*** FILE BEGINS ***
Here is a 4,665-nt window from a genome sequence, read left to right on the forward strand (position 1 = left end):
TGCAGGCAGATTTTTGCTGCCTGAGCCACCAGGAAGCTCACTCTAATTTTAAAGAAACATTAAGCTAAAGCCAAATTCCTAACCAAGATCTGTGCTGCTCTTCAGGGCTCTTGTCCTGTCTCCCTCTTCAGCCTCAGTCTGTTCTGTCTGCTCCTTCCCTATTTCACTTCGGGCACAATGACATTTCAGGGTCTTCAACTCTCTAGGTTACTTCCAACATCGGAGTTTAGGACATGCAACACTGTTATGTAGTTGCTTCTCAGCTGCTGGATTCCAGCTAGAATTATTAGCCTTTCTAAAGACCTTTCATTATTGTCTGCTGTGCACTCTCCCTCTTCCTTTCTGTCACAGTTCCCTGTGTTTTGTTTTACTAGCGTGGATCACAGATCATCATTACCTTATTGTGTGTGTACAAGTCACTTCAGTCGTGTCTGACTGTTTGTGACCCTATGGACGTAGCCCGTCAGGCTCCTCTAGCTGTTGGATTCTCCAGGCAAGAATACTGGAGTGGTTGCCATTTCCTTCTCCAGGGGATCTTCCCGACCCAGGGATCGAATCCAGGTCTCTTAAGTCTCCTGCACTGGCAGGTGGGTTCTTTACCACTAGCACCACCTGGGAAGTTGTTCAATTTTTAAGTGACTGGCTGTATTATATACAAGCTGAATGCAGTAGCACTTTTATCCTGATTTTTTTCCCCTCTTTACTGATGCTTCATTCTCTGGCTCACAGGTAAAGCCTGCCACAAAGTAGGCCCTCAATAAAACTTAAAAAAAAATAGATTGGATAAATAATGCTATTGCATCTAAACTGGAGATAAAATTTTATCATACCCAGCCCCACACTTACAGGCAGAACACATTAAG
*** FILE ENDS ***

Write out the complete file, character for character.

Here is a 4,665-nt window from a genome sequence, read left to right on the forward strand (position 1 = left end):
TGCAGGCAGATTTTTGCTGCCTGAGCCACCAGGAAGCTCACTCTAATTTTAAAGAAACATTAAGCTAAAGCCAAATTCCTAACCAAGATCTGTGCTGCTCTTCAGGGCTCTTGTCCTGTCTCCCTCTTCAGCCTCAGTCTGTTCTGTCTGCTCCTTCCCTATTTCACTTCGGGCACAATGACATTTCAGGGTCTTCAACTCTCTAGGTTACTTCCAACATCGGAGTTTAGGACATGCAACACTGTTATGTAGTTGCTTCTCAGCTGCTGGATTCCAGCTAGAATTATTAGCCTTTCTAAAGACCTTTCATTATTGTCTGCTGTGCACTCTCCCTCTTCCTTTCTGTCACAGTTCCCTGTGTTTTGTTTTACTAGCGTGGATCACAGATCATCATTACCTTATTGTGTGTGTACAAGTCACTTCAGTCGTGTCTGACTGTTTGTGACCCTATGGACGTAGCCCGTCAGGCTCCTCTAGCTGTTGGATTCTCCAGGCAAGAATACTGGAGTGGTTGCCATTTCCTTCTCCAGGGGATCTTCCCGACCCAGGGATCGAATCCAGGTCTCTTAAGTCTCCTGCACTGGCAGGTGGGTTCTTTACCACTAGCACCACCTGGGAAGTTGTTCAATTTTTAAGTGACTGGCTGTATTATATACAAGCTGAATGCAGTAGCACTTTTATCCTGATTTTTTTCCCCTCTTTACTGATGCTTCATTCTCTGGCTCACAGGTAAAGCCTGCCACAAAGTAGGCCCTCAATAAAACTTAAAAAAAAATAGATTGGATAAATAATGCTATTGCATCTAAACTGGAGATAAAATTTTATCATACCCAGCCCCACACTTACAGGCAGAACACATTAAG